Earlier this month, I conducted a workshop for a small group of business leaders.
It’s one of my most favorite things to do because the groups are typically 20-25 people so we can really dig into their business strategies, look at their web properties, and diagnose a few things that can be changed quickly for immediate success.
During this particular session, I put a slide up on the screen that had the following four content ideas (thanks to Marcus Sheridan for a couple of these ideas): Questions people ask, challenges/issues, versus, or pricing.
I asked each of them to choose one of the four topics and to write down five headlines that fit.
For instance, for “questions people ask,” one business leader took it from the stance of a candidate interviewing for a job and the types of things they’d want to know before they interviewed. Another chose “vs.” and wrote some really great headlines that were very specific to his industry, such as “the cloud vs. a server” and “online privacy vs. social networks.”
At the end of that exercise, we opened their websites, on the screen, and I asked them to count how much French was on their home pages (the we, we, we).
They each reluctantly admitted their sites were all about them and not about the customer. One business leader even went so far as to say his website doesn’t tell anyone what they do and that it’s confusing.
I recount this story because nearly every business has these issues. Our websites, our blogs, our content, and our social media is all about us. We forget we’re not the audience and we also forget that no one likes our businesses as much as we do. People care about our businesses only when they are successful because they work with us.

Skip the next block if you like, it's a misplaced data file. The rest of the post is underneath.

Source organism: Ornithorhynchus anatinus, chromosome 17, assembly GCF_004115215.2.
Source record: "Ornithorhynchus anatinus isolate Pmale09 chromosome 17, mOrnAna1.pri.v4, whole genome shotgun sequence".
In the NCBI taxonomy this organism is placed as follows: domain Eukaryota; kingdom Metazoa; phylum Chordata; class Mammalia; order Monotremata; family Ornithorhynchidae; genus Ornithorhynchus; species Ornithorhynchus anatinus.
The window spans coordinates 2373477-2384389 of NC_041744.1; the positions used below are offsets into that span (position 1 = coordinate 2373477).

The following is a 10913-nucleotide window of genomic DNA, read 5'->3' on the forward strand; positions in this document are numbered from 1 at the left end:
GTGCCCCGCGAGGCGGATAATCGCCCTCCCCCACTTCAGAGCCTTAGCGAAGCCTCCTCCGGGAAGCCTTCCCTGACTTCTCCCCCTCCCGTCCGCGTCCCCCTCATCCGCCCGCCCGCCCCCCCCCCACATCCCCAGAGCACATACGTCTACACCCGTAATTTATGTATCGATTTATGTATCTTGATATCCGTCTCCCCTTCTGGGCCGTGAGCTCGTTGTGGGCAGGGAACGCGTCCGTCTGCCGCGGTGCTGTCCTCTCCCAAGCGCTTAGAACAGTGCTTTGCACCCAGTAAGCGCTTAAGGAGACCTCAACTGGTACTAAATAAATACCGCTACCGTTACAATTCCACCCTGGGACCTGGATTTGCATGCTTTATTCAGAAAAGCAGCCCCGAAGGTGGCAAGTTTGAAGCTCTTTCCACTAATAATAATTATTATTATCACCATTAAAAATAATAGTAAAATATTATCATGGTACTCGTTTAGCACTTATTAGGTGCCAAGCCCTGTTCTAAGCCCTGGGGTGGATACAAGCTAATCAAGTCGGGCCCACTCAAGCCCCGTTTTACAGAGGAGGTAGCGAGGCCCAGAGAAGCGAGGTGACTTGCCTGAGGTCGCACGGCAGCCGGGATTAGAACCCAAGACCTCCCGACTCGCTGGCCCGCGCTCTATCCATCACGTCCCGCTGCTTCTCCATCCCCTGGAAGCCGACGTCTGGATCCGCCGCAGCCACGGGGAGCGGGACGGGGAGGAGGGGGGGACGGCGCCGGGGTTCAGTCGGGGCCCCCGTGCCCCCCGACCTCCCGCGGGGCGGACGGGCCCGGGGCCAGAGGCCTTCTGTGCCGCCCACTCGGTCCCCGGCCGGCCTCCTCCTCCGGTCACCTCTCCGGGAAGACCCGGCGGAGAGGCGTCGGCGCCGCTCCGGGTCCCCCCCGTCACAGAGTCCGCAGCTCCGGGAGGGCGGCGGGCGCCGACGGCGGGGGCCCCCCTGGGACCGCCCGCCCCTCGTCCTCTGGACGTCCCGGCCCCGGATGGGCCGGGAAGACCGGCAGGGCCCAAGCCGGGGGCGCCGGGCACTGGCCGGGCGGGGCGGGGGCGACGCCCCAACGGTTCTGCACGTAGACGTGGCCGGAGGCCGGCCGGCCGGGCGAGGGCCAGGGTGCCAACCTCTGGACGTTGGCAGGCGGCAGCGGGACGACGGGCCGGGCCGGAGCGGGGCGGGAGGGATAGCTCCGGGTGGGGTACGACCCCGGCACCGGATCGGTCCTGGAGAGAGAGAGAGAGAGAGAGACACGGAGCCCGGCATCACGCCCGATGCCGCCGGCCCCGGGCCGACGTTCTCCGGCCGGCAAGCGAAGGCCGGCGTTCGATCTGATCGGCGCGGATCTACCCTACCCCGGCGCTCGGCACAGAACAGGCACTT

We’re approaching the holiday season and 2012 planning. Now is a great time to gather a team of people together for a day, spread all of your content (brochures, print out of your website, sales materials, ads, white papers, newsletters, etc.) on the conference room table and, using a red pen, begin removing the French. But you won’t just remove the we, we, we…you’ll also remove the “us” and any other words that make it focused on you.
Then, take an hour, and conduct the exercise I describe above by asking each person to choose one of the four topics and write five to 10 headlines.
By the end of that meeting, you’ll have a new focus for all of your materials, as well as the start to some new content. And, suddenly, you’ll have a business focused on the customer and not on you.
This first appeared in my weekly Crain’s column.